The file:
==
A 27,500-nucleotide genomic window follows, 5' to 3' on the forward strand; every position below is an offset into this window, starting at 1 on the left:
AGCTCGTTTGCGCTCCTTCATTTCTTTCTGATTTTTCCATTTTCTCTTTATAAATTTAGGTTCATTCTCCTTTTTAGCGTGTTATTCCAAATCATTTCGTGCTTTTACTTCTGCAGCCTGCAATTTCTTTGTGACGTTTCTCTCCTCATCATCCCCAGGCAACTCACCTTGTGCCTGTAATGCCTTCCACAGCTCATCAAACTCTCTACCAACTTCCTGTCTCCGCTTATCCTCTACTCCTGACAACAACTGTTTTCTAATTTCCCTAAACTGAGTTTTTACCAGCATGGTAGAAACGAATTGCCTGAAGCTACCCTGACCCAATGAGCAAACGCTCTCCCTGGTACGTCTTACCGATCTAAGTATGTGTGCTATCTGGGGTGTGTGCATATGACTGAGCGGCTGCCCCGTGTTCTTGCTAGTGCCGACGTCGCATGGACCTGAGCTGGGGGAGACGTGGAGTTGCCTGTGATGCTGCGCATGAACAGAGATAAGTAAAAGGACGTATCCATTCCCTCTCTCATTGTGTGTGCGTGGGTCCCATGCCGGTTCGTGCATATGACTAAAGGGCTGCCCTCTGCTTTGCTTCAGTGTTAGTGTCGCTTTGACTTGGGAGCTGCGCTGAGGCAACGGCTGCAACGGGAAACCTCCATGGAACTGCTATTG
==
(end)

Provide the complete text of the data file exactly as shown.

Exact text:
A 27,500-nucleotide genomic window follows, 5' to 3' on the forward strand; every position below is an offset into this window, starting at 1 on the left:
AGCTCGTTTGCGCTCCTTCATTTCTTTCTGATTTTTCCATTTTCTCTTTATAAATTTAGGTTCATTCTCCTTTTTAGCGTGTTATTCCAAATCATTTCGTGCTTTTACTTCTGCAGCCTGCAATTTCTTTGTGACGTTTCTCTCCTCATCATCCCCAGGCAACTCACCTTGTGCCTGTAATGCCTTCCACAGCTCATCAAACTCTCTACCAACTTCCTGTCTCCGCTTATCCTCTACTCCTGACAACAACTGTTTTCTAATTTCCCTAAACTGAGTTTTTACCAGCATGGTAGAAACGAATTGCCTGAAGCTACCCTGACCCAATGAGCAAACGCTCTCCCTGGTACGTCTTACCGATCTAAGTATGTGTGCTATCTGGGGTGTGTGCATATGACTGAGCGGCTGCCCCGTGTTCTTGCTAGTGCCGACGTCGCATGGACCTGAGCTGGGGGAGACGTGGAGTTGCCTGTGATGCTGCGCATGAACAGAGATAAGTAAAAGGACGTATCCATTCCCTCTCTCATTGTGTGTGCGTGGGTCCCATGCCGGTTCGTGCATATGACTAAAGGGCTGCCCTCTGCTTTGCTTCAGTGTTAGTGTCGCTTTGACTTGGGAGCTGCGCTGAGGCAACGGCTGCAACGGGAAACCTCCATGGAACTGCTATTG